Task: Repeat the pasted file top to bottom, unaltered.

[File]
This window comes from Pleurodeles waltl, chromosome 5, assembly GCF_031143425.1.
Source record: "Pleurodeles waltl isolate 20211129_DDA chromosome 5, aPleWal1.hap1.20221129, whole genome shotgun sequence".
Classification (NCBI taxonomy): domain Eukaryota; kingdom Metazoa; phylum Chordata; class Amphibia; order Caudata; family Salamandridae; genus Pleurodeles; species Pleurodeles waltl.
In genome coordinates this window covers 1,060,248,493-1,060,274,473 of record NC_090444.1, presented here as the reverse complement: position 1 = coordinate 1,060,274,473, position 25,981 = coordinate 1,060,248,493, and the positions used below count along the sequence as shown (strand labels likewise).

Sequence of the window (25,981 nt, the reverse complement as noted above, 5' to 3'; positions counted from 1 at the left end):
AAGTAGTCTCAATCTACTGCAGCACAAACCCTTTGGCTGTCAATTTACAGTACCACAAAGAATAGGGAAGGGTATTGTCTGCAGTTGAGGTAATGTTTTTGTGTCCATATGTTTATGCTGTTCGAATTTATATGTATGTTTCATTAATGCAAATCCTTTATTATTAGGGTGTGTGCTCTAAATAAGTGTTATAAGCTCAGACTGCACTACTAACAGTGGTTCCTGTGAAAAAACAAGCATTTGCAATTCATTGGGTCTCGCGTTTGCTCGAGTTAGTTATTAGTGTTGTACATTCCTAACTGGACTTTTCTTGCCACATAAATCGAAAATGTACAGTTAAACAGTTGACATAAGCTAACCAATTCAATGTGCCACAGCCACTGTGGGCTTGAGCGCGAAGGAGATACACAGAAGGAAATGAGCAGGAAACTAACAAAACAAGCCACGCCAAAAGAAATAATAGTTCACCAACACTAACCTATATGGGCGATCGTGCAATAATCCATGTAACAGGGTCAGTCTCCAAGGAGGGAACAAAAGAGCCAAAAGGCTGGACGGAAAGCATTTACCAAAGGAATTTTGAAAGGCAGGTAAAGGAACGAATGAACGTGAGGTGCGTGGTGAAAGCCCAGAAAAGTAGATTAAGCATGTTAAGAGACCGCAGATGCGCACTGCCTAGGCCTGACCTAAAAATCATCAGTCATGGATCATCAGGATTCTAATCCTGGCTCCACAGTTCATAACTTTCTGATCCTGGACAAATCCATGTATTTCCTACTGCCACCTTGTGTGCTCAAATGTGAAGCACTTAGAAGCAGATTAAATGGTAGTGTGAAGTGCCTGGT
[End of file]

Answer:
This window comes from Pleurodeles waltl, chromosome 5, assembly GCF_031143425.1.
Source record: "Pleurodeles waltl isolate 20211129_DDA chromosome 5, aPleWal1.hap1.20221129, whole genome shotgun sequence".
Classification (NCBI taxonomy): domain Eukaryota; kingdom Metazoa; phylum Chordata; class Amphibia; order Caudata; family Salamandridae; genus Pleurodeles; species Pleurodeles waltl.
In genome coordinates this window covers 1,060,248,493-1,060,274,473 of record NC_090444.1, presented here as the reverse complement: position 1 = coordinate 1,060,274,473, position 25,981 = coordinate 1,060,248,493, and the positions used below count along the sequence as shown (strand labels likewise).

Sequence of the window (25,981 nt, the reverse complement as noted above, 5' to 3'; positions counted from 1 at the left end):
AAGTAGTCTCAATCTACTGCAGCACAAACCCTTTGGCTGTCAATTTACAGTACCACAAAGAATAGGGAAGGGTATTGTCTGCAGTTGAGGTAATGTTTTTGTGTCCATATGTTTATGCTGTTCGAATTTATATGTATGTTTCATTAATGCAAATCCTTTATTATTAGGGTGTGTGCTCTAAATAAGTGTTATAAGCTCAGACTGCACTACTAACAGTGGTTCCTGTGAAAAAACAAGCATTTGCAATTCATTGGGTCTCGCGTTTGCTCGAGTTAGTTATTAGTGTTGTACATTCCTAACTGGACTTTTCTTGCCACATAAATCGAAAATGTACAGTTAAACAGTTGACATAAGCTAACCAATTCAATGTGCCACAGCCACTGTGGGCTTGAGCGCGAAGGAGATACACAGAAGGAAATGAGCAGGAAACTAACAAAACAAGCCACGCCAAAAGAAATAATAGTTCACCAACACTAACCTATATGGGCGATCGTGCAATAATCCATGTAACAGGGTCAGTCTCCAAGGAGGGAACAAAAGAGCCAAAAGGCTGGACGGAAAGCATTTACCAAAGGAATTTTGAAAGGCAGGTAAAGGAACGAATGAACGTGAGGTGCGTGGTGAAAGCCCAGAAAAGTAGATTAAGCATGTTAAGAGACCGCAGATGCGCACTGCCTAGGCCTGACCTAAAAATCATCAGTCATGGATCATCAGGATTCTAATCCTGGCTCCACAGTTCATAACTTTCTGATCCTGGACAAATCCATGTATTTCCTACTGCCACCTTGTGTGCTCAAATGTGAAGCACTTAGAAGCAGATTAAATGGTAGTGTGAAGTGCCTGGT